Opportunities and Limitations in Global Strategic Frameworks

While reviewing the progress of the Millennium Development Goals (MDGs), it essential to recognize the incredible progress that has been made for development on the international, domestic, and local levels. However, it is also important to identify where the MDGs have missed their targets and how global responses, such as the Sustainable Development Goals (SDGs) and other global strategies, have been implemented to mitigate the MDGs’ shortcomings.

One of the most important gatherings of international leaders concerning improving the MDGs via inclusive development happened on September 23rd, 2013. The High-Level Meeting on Disability and Development (HLMDD) at the United Nations (UN) held discussions focused on the post-2015 Development Agenda. The general theme of this meeting was “The Way forward: a disability inclusive development agenda towards 2015 and beyond.” The HLMDD was structured of world leaders who convened with the World Health Organization (WHO) to prepare a game plan for the future implementation and strategy of the MDGs and the Convention on the Rights of Persons with Disabilities (CRPD). The core values of these High-Level discussions, as highlighted in the outcome document of the High-Level meeting, were focused on disability-inclusive development and the commitment of the international community for the advancement of the rights of persons with disabilities. Similar to the concept of “international regimes”, the principles executed at the HLMDD set up a structure of “rules” or “expectations” on how to include persons with disabilities in development practices. The HLMDD assessed the MDGs by reaffirming the need for the implementation of the MDGs and other international agreed development goals for persons with disabilities.

 

Focusing on the MDGs themselves, there have been several key advances in their progress on development. According to the MDG Monitor website, there has been significant progress on some MDGs in many countries that include: decreased extreme poverty, increased primary school enrolment, and improved access to clean water. However, the MDGs have several areas of limitation and weaknesses in the uneven progress within regions, countries, and even groups within populations. Some targets were globally “off-tracked” due to unexpected events such as the 2008-9 international financial crisis, civil wars, and climate change.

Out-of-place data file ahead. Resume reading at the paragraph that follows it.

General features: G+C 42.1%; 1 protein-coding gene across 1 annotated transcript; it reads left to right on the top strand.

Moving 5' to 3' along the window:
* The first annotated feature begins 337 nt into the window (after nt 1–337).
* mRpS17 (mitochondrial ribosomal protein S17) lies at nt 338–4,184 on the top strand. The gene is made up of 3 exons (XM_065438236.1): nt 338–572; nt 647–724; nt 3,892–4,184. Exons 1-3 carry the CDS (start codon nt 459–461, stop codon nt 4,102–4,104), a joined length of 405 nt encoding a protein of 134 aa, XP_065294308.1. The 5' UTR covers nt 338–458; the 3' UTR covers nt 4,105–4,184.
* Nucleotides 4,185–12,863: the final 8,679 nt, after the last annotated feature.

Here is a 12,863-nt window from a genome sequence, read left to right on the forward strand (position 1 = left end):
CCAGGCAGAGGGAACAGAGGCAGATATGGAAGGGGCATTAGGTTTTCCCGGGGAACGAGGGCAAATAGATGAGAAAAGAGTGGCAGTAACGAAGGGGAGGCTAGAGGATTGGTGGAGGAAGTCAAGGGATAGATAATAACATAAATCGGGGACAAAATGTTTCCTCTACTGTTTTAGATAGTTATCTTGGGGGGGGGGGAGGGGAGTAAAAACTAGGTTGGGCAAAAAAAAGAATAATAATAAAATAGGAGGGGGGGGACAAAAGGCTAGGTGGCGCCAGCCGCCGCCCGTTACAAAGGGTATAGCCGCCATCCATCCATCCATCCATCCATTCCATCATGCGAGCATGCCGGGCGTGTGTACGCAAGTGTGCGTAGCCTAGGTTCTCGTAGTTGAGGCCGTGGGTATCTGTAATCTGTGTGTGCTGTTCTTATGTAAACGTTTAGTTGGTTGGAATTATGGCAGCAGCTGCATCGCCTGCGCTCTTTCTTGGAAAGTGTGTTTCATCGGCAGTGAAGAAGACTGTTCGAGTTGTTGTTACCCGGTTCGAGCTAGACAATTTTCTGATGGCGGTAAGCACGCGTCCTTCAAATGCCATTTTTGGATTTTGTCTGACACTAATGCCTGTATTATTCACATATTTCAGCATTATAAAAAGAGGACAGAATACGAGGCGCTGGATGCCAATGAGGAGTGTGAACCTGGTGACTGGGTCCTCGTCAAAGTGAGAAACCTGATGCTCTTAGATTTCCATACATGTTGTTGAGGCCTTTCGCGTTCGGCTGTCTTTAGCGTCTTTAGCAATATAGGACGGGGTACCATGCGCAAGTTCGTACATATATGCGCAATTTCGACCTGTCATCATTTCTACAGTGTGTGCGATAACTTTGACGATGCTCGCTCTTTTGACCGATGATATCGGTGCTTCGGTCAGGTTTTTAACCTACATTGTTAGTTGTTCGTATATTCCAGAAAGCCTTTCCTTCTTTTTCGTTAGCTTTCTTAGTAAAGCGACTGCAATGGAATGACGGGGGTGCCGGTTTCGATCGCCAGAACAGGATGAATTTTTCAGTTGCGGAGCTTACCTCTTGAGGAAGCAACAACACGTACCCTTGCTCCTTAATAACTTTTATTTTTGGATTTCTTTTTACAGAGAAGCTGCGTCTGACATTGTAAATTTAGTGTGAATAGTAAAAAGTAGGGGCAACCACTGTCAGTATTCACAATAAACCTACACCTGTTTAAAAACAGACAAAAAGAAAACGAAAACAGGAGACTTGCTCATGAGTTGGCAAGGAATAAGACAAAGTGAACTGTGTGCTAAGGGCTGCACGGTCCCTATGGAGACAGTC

After the thorough evaluation of the MDGs and their shortcomings in 2015, the SDGs were developed in order to fill the gaps as effectively as possible. The SDGs have several advantages and improvements over the MDGs, according to one article from The Guardian. Primarily, the SDGs are more globally collaborative than the MDGs and include a greater role for the private sector. Unlike the MDGs, the SDGs are strongly rooted in human rights standards with a more upfront focus on inclusivity for persons with disabilities. The greater number of SDGs compared to MDGs (17 versus 8, respectively) present more opportunities for civil society engagement. For all of these reasons, the SDGs have and continue progress from the MDGs because of their flexibility and adjustable scope for different needs.

 

When it comes to Non-Government Organizations (NGOs) and Disabled Persons Organizations (DPOs) there can be many challenges when attempting to be included in development frameworks. Primarily, NGOs and DPOs can lack the “high-level” factor that many government organizations or associations have when it comes to gaining a seat at the table and being provided a turn to speak.

 

From the 2018 Internet Governance Forum (IGF) held in Paris, France, there were several innovations when it came to participant interaction and technological inclusion. This year there were was effort for more personal and individual participation instead of only organizational participation. There was the Multistakeholder Advisory Group (MAG) and Dynamic Coalitions that fostered a more cohesive discussion and means to advance internet governance norms. There were several Multistakeholder Workshops, a model that’s innovative in its inclusiveness of participation. The Global Internet Governance Academic Network allowed for scholars and researchers focused on internet governance to gather and discuss their current and upcoming work.

When it comes to the Framework for Accessible Global Governance, it’s important to keep in mind the following concepts: Transnational Advocacy Networks (TANs), Collaboratories and Accessible Cyberinfrastructure, Use and Impact of Accessible Collaborators, and Effective Participation in Global Governance. All of these concepts require a thoughtful infrastructure that can be replicated and adjusted as needed across different regions, countries, and localities. TANS play a vital role, as illustrated in the image below (retrieved from Professor Derrick Cogburn’s lecture slides):

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Multistakeholder Global Governance is still a “Grand Challenge” and will remain so as the SDGs encourage more global participation in development. International conferences, such as the HLMDD and the IGF can serve as mechanism for “convergence” and the creations of international regimes and institutions. Furthermore, policy collaboration can  strengthen and make more effective the role of TANs which can be effective in solving cross boarder issues. However, further training in “conference diplomacy” is necessary as more and more NGOs and civilian participants are included in these global forums.